For the top telecom official in town, due to retire this weekend, the farewell — typically Bengal style — has come a few days early. But then, no one is complaining.
West Bengal Telecom chief general manager R.V. Datar is headed back to his native Maharashtra, but not before taking back a first-hand experience of what politics in Bengal can be like.
Datar and another senior BSNL official, West Bengal Telecom general manager (operations) R.N. Panda, were prevented from leaving for their residence, pushed around on the street in front of their office and given an earful by a Left-backed union while they were calling it a day last Friday.
No complaint, however, has been lodged with the police. “Who likes to leave with a bitter taste in the mouth'” Panda asked on Tuesday. “Certainly not our chief general manager,” he added, explaining the absence of a complaint.
Despite the decision not to take matters to the police (apparently prompted by the fear of even more militant trade unionism), the incident has shaken up the BSNL brass. “We seem to have accepted that we will be humiliated and insulted by workers,” a senior official said.
Friday’s incident was the fallout of a showdown between two unions — both Left-backed — the BSNL Employees’ Union and the National Federation of Telecom Employees-BSNL. Only one of them, backed by the majority, has the right to represent workers in the “council” meetings (with the management), say officials.
But with one of them enjoying a majority across the country and another claiming more members in Bengal, this matter has snowballed into a major controversy in BSNL offices. Friday saw both groups converging on the same spot (the 1, Council House Street office), sparking a clash in which Datar and Panda were caught.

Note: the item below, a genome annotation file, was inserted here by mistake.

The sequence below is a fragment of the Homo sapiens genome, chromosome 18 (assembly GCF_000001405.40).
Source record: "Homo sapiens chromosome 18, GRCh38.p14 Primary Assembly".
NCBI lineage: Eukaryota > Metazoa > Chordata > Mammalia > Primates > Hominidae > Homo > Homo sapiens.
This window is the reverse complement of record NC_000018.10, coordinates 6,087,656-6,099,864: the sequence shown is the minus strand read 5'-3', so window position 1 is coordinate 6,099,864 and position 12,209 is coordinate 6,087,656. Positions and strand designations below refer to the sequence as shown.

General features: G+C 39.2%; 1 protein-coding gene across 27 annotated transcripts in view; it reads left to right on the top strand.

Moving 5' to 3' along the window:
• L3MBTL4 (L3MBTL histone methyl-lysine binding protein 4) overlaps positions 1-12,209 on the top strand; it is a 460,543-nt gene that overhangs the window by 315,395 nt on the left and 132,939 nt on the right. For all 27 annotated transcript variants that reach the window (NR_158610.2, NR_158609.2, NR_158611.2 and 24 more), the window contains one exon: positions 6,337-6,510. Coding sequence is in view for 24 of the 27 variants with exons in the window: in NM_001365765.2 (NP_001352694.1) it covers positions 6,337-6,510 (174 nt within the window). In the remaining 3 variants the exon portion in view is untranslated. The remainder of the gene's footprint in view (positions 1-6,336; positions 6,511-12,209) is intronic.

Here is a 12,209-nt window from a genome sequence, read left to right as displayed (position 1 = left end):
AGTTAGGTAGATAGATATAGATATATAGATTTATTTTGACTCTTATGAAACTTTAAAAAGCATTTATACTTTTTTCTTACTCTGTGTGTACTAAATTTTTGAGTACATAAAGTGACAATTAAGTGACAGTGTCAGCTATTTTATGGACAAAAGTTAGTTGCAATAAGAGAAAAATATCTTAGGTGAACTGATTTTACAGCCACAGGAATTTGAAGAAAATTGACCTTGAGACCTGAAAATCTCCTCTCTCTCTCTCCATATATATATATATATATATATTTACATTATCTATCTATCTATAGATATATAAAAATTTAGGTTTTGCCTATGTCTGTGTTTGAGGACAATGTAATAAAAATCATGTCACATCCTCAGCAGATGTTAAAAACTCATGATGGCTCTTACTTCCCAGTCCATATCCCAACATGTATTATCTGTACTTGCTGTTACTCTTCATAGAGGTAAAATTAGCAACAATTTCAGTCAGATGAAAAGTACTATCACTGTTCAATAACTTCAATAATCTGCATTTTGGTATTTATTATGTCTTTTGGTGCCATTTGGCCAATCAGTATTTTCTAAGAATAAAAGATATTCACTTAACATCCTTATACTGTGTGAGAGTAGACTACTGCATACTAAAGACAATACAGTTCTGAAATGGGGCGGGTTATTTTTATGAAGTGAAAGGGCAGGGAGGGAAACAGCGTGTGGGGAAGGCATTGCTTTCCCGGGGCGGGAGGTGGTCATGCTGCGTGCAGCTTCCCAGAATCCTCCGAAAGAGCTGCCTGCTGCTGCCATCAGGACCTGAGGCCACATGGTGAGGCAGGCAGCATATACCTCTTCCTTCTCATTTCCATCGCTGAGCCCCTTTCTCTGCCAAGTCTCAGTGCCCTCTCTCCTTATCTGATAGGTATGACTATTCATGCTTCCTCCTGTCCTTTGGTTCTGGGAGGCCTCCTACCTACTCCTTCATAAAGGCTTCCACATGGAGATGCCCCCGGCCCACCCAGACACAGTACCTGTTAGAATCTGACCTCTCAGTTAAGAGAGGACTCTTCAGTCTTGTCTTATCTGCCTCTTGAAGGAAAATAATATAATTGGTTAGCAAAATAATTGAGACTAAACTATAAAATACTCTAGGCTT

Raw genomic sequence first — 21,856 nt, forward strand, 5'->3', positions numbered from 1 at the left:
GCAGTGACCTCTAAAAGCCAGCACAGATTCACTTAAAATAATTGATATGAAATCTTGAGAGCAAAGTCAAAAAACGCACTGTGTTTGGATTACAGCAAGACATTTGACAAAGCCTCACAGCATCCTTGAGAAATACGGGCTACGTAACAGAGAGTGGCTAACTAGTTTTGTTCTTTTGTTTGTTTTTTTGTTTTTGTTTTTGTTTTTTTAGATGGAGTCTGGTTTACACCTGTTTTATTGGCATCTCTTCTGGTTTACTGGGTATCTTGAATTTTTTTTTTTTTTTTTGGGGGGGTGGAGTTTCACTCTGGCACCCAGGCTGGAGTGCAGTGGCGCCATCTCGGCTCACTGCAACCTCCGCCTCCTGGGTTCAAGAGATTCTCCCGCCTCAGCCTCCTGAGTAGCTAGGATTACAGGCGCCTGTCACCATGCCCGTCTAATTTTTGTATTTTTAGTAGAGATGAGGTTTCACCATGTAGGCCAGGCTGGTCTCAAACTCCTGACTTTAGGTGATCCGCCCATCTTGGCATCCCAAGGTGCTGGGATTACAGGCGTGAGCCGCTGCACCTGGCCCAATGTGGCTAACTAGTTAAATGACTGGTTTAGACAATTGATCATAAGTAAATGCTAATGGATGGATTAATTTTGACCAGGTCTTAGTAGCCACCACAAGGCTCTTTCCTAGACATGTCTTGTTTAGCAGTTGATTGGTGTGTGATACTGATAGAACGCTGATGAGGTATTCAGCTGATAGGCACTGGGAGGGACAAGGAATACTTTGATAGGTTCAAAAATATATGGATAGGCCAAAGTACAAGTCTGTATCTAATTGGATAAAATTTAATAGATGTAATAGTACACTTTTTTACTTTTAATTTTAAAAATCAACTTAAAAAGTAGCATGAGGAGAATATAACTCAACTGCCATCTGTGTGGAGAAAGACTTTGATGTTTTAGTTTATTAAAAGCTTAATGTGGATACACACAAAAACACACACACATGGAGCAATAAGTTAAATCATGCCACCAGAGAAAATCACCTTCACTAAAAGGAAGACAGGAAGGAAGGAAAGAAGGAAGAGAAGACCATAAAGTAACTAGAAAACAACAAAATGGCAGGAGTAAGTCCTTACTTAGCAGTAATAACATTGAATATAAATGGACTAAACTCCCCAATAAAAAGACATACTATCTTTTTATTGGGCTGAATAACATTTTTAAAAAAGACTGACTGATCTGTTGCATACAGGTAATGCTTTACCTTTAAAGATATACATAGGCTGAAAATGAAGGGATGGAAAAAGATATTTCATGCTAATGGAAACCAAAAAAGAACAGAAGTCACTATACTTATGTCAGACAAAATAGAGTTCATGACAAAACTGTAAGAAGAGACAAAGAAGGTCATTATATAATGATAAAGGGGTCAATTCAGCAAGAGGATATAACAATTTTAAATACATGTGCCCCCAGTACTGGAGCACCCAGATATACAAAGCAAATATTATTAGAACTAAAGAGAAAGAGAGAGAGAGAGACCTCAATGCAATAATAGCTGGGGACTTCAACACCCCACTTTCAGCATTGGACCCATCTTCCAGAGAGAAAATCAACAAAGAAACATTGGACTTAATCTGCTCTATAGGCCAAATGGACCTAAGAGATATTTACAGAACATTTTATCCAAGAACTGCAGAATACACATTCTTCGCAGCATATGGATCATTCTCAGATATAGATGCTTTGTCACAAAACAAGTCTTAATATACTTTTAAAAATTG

BSNL Employees’ Union members were camping in front of the office from 10 am to 6 pm, while National Federation members arrived in the evening, demanding why they were not being called for the council meeting despite having more members in BSNL offices.
The slogans and counter-slogans soon degenerated into a slanging match and then into a skirmish. It was into this that Panda and Datar walked in when they emerged from office and headed for their cars.
Both were physically prevented from getting away. They were heckled, abused and forced to hear out the complaints of the workers.
Allegations about the management being “biased” were hurled at the officials. Panda and Datar were allowed to leave only after they agreed that the demands that were being raised were “legitimate”.
Datar’s office said he would not comment on the issue, while Panda played down the fracas: “We have to encounter such uncomfortable situations throughout our career. Besides, our chief general manager does not want to prolong a controversy, as he is set to retire in a few days.”